It you already know how or want to learn skimboarding, head to Dahican Beach in Mati, Davao Oriental. The sand is white, the waters are teal blue, and the lineups are empty. Come during the amihan season between November to March and Score glassy waves that could go on for days. 

Want trails? Go to Barangay Dawan in Badas and look for the Sleeping Dinosaur because it is configured like a plesiosaur-shaped dinosaur lying on its belly. 

Other attractions include exploring a bonsai forest or taking a rejuvenating dip in the hot springs of Buso. Or, just grab a guitar and a bottle of beer as the locals do and sing anthems of youth as a pink and blue sunset dips into View.

“It has a long stretch of white sand beach and a shore break perfect for skimboarding. It’s home to all kinds of beautiful locals, the lovely and very hospitable people of Mat, the pawikans (sea turtles), dugongs, and dolphins.” – Man Adriano, Digital Nomad, Philippines


The ruggedly beautiful province of Davao Oriental offers more than beaches and waterfalls. Head to the town of San Isidro where Mount Hamiguitan is located. It is so special that UNESCO designated it as a World Heritage Site with “terrestrial and aquatic habitats at different elevations.” It is also well known for its unique forest of pygmy trees. As a wildlife sanctuary, no trekking and camping are allowed. 

But you really don’t have to go deep inside the forest to appreciate it. drop by their visitor center at the foothills of the mountain. There is a passageway where visitors can follow interactive screens explaining how the mountain is home to four types of forest, five river systems, 423 faunal species- g flying mammals, 142 butterflies-and many more fascinating facts.

Once done, just step outside and practice what the Japanese call shinrin (forest)-yoku (bath) or “forest bathing. Simply walk amidst the trees and feel the energy of the forest. Studies have shown that staying at least 20 minutes inside a forest reduces stress, b0osts the immune system, and increases one’s liveliness. And it’s not due to just new age or fanciful stuff. Studies reveal that trees and plants contain an essential oil called phytoncide that they emit to protect against germs and insects. By inhaling the forest air, one is also exposed to the phytoncide, which improves the body’s immune system and even aids in cancer prevention. National Geographic meanwhile, states that exposure to nature increases creativity by 50 percent. lime indeed, to go forest bathing.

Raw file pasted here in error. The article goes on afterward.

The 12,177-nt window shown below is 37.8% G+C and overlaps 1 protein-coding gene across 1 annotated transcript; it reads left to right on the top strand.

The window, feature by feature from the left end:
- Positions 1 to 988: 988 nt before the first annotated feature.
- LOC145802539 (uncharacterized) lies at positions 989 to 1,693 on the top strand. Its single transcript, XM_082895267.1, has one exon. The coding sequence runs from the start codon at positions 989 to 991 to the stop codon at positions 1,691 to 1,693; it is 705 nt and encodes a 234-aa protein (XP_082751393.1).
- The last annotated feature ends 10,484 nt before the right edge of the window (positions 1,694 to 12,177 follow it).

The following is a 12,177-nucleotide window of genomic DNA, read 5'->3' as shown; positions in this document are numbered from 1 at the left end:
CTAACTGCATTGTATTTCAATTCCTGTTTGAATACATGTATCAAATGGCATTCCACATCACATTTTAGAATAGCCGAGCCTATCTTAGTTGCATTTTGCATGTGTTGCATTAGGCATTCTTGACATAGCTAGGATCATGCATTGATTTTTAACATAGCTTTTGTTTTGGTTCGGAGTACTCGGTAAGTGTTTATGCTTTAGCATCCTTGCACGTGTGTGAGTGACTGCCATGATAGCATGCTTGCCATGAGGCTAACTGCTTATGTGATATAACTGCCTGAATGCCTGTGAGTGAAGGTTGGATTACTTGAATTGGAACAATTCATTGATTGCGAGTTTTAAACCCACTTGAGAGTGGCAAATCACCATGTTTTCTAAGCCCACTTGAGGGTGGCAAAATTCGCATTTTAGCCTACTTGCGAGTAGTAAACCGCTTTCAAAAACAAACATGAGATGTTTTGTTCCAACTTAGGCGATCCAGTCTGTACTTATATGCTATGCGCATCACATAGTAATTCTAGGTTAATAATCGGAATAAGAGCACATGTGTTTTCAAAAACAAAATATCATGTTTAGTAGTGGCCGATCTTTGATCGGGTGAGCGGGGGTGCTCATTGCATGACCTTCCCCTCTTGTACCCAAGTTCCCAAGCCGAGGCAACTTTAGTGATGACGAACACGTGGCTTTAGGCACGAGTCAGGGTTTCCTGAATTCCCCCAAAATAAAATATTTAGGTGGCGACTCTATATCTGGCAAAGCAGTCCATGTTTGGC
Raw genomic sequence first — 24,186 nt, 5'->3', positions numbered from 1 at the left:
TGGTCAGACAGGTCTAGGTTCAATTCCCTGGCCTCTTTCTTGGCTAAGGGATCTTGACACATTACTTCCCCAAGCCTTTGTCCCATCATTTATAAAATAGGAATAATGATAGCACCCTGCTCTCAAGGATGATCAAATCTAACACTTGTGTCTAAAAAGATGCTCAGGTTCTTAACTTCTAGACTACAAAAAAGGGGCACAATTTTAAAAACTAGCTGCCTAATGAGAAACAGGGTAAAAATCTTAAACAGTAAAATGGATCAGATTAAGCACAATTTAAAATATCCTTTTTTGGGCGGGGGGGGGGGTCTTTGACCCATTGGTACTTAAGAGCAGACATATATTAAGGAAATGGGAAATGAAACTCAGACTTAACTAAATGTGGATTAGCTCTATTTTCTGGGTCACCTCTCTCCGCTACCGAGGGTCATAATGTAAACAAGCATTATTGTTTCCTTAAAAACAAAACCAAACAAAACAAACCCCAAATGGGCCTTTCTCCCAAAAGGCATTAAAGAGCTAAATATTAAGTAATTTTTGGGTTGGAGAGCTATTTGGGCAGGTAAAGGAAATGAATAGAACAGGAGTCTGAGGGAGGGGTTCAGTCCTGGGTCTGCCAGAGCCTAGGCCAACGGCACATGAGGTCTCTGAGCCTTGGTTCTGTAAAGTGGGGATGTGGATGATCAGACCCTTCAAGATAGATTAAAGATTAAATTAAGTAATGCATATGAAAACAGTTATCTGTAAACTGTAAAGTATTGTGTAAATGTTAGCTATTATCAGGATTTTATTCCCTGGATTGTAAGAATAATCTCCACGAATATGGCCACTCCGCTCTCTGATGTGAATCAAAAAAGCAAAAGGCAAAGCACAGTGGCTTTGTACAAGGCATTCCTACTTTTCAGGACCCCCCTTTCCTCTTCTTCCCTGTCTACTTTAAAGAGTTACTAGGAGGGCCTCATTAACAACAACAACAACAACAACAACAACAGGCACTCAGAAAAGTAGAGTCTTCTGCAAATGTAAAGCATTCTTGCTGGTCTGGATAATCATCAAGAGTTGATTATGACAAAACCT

On the western side of Panay Island, facing the Sulu Sea, is the province of Antique. Known for its medicinal hot springs. cool waterfalls, and remote scuba diving spots, Antique has an o- the-beaten charm worth falling for. 

Not only is it home to the world’s biggest lower, the Rafiesia, which can be found in Sibalom Natural Park, it also showcases lush rice terraces akin to the world wonder in the Ifugao province of Northern Luzon. After hiking the trails along Bugtong Bato Falls, one can relax and bathe in a kawa, or a giant hot pot. Or try the fish therapy spa in the town of Tibiao. 

Yet Antique’s best-kept secret lies two and half hours away from the mainland, called Seco Island. On the boat ride going there, look out for schools of flying fish jumping out on the water. Seco Island is a marine protected zone with over one and a half kilometers of white sand and clear waters. As one walks along the Seco Island coastline, one will see piles of fish being dried under the sun. Apart from this, there are no stores, vendors, or other structures on the island dried


Climbing into a giant kawa hot bath filled with aromatic herbs Cand flowers can soothe tired muscles and cure skin disorders.

“My fondest memory of Antique was the famous mountain Madja-as. It is where the sun rises over the mountains and sets in the sea. It is one of the sought- after hiking spots by mountaineers with a view of the three daughters of Madja-as: Mararison, Batbatan, and Maningning Islands.” – Hannah Pecson, Makeup Artist , Philippines


Two hours away from mainland Bicol is this world-class beach known for glassy waters and white sand. Tourism in Calaguas has grown over the past decade. Its main beach is called Halabang Baybay, which translates to Long Beach. 
Although there are cottages one can rent for a low price, nothing beats pitching a tent and experiencing the day turning to night amid rolling hills and a view of the calm sea. The waters here are clear enough to film your own underwater movie. Calaguas can also bring out your inner romantic, which is why many marriage proposals are made here.